GNOME 3: Conclusion
Despite the colossal blunder that is GNOME Shell, there is a good deal of merit in this new version of GNOME.
A Diamond In The Rough
Bizarre default configuration aside, the GNOME Tweak Tool and user-created shell extensions prove there is a platform to work with in GNOME Shell. Try to think of the current iteration of GNOME 3 as a foundation to build upon. An empty canvas. And truly, it doesn't get much emptier than this:
With a load of tweaks, GNOME 3 can be a modern, functional, efficient, and even beautiful computing environment. One of the things we don't like about Linux distributions in general is the lack of originality. Sure, different distros use different icons and themes. But the majority of them retain the stock GNOME or KDE layout.
The extension system allows for significant customization of GNOME Shell. It's now possible for one GNOME 3 distribution to look and function differently from another. There are multiple routes to take with UI layout once you throw extensions, and the possibility of distro-developed extensions, into the mix.
Can't We All Just Get Along?
Unity, the new user interface for Ubuntu, also received its share of harsh criticism. Which new GNOME-based GUI is winning? If you caught our review of Ubuntu 11.10, you know that most of the problems we had with Unity were in the defaults, whereas our biggest issues with GNOME Shell are in the fundamentals.
It really is too bad that Canonical and the GNOME Project decided to go their separate ways. Both user interfaces feel like products of a bitter divorce. Not the kind where I get the car and you get the living room furniture. The kind where we bring out the chainsaw and literally cut everything in half.
GNOME 3 and Unity both suffer from a handful of usability issues that could easily be rectified by combining the two projects. GNOME is in great need of the Unity Launcher, and Unity could benefit from using the GNOME 3 Activities overview as opposed to Dash.
The screen shot below is a side-by-side of the empty GNOME 3 shell and the Unity desktop, followed by another side-by-side of the GNOME 3 Activities overview and the Unity Dash.
What's missing? Here are a few mock-ups depicting what could have been:
Take GNOME Shell, add the Launcher, functional desktop, and static configurable workspaces of Unity and you have something that's familiar enough, capable enough, and slick enough to appeal to both current users and potential converts.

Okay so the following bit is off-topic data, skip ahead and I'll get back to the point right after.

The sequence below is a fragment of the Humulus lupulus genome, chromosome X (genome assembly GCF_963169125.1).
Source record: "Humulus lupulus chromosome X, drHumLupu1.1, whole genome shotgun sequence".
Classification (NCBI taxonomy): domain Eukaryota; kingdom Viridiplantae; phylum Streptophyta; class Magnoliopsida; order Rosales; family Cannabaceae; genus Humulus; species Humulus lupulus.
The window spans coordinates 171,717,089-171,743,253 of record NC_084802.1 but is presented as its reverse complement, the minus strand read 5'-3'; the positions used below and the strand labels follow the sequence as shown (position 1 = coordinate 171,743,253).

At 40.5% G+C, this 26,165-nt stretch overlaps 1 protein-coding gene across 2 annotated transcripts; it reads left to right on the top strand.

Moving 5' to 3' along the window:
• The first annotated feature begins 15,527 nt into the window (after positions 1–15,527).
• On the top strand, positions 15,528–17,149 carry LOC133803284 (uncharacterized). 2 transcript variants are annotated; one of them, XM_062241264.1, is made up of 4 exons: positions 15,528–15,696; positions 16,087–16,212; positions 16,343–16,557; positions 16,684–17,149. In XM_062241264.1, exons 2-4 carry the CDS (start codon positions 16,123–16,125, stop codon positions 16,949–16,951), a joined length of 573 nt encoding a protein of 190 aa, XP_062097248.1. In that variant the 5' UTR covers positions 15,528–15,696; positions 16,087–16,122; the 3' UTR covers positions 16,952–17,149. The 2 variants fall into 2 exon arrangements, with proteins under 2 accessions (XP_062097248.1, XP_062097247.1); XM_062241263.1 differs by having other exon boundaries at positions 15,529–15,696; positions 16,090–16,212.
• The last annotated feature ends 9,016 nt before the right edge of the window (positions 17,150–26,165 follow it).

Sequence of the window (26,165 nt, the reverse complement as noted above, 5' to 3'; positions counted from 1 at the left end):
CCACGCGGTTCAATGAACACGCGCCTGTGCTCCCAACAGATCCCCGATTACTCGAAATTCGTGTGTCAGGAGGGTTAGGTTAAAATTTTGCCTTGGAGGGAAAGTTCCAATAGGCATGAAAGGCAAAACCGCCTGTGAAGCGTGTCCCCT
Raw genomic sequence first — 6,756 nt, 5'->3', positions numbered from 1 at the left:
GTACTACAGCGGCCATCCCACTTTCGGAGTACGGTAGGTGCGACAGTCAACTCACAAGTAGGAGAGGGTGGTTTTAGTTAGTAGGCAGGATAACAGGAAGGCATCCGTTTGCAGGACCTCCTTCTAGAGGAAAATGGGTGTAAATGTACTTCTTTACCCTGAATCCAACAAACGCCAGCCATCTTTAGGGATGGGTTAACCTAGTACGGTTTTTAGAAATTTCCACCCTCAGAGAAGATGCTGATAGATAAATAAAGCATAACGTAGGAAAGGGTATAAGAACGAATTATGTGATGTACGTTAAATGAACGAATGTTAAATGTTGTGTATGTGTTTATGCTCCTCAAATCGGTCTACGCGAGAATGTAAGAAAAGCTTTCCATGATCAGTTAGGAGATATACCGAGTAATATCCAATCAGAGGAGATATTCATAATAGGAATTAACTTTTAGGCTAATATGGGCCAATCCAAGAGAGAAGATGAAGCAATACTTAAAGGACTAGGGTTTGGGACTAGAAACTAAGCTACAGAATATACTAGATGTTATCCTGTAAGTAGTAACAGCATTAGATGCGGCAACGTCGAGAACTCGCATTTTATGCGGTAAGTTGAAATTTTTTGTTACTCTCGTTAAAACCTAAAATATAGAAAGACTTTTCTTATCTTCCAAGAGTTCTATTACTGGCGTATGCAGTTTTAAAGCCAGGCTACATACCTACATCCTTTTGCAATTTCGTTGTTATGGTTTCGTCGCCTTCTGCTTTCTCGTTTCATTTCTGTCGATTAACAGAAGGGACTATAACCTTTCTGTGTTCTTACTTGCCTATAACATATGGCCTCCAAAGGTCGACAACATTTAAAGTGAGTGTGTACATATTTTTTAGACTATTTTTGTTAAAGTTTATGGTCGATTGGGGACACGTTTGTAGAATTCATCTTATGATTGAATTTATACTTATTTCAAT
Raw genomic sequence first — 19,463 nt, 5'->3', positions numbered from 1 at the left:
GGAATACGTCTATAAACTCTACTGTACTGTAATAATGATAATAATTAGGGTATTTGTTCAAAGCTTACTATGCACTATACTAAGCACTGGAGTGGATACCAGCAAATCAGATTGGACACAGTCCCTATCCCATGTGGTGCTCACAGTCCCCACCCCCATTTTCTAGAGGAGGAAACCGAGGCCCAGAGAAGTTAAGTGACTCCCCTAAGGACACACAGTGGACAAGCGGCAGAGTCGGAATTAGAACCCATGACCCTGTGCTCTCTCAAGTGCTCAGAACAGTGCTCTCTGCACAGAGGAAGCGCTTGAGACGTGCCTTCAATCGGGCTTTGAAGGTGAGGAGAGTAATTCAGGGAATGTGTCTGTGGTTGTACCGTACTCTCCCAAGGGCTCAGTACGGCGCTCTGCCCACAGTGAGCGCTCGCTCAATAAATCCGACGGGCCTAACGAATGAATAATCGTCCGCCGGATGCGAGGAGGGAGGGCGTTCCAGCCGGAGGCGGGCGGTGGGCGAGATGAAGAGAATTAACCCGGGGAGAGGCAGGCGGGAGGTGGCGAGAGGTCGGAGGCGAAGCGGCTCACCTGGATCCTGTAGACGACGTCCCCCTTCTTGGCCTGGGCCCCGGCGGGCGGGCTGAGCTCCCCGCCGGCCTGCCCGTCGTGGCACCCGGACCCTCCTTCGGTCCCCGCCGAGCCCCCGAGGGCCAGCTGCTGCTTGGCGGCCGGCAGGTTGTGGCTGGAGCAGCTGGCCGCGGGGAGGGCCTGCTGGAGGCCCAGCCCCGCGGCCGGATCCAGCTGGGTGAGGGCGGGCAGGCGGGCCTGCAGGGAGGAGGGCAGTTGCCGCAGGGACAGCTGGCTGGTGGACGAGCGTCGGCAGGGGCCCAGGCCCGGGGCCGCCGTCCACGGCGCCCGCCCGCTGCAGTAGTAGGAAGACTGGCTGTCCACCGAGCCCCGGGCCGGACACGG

While the GNOME Project is unlikely to utilize anything from Unity in the near future, Canonical is slowly integrating GNOME 3 into Ubuntu. So, we'll get to see which GNOME 3 features get implemented in upcoming versions.
While the practicality and efficiency of Unity over GNOME Shell is highly debatable, Canonical seems to have the advantage. But so far, the real winners in this GNOME 3/Unity split are XFCE and KDE.
Using GNOME Shell is an exercise in supreme frustration. After spending the first month with this interface, I wanted to crawl into a corner and die. That's right. Month. Coming from someone who changes OSes with the same frequency that most people change clothes, the learning curve associated with GNOME 3 is steep.
The second month we discovered shell extensions. GNOME 3 not only became something we could use, but it became something that we wanted to use. The power of the extensions system got us excited about this desktop. With a heavy amount of customization, GNOME 3 can be tailored to suit the needs of nearly any user. But the bottom line is that it shouldn't require this much effort to get the basic functionality provided by other desktops immediately upon installation. Regardless of the potential, if you “upgrade” to GNOME 3 you will almost certainly lose any semblance of work flow.
Normal folks should definitely skip this one. Don't even bother with the rental. Linux nerds reading this article are encouraged to give GNOME 3 another spin, and distributors shouldn't give up on GNOME 3 simply because of GNOME Shell's default configuration.
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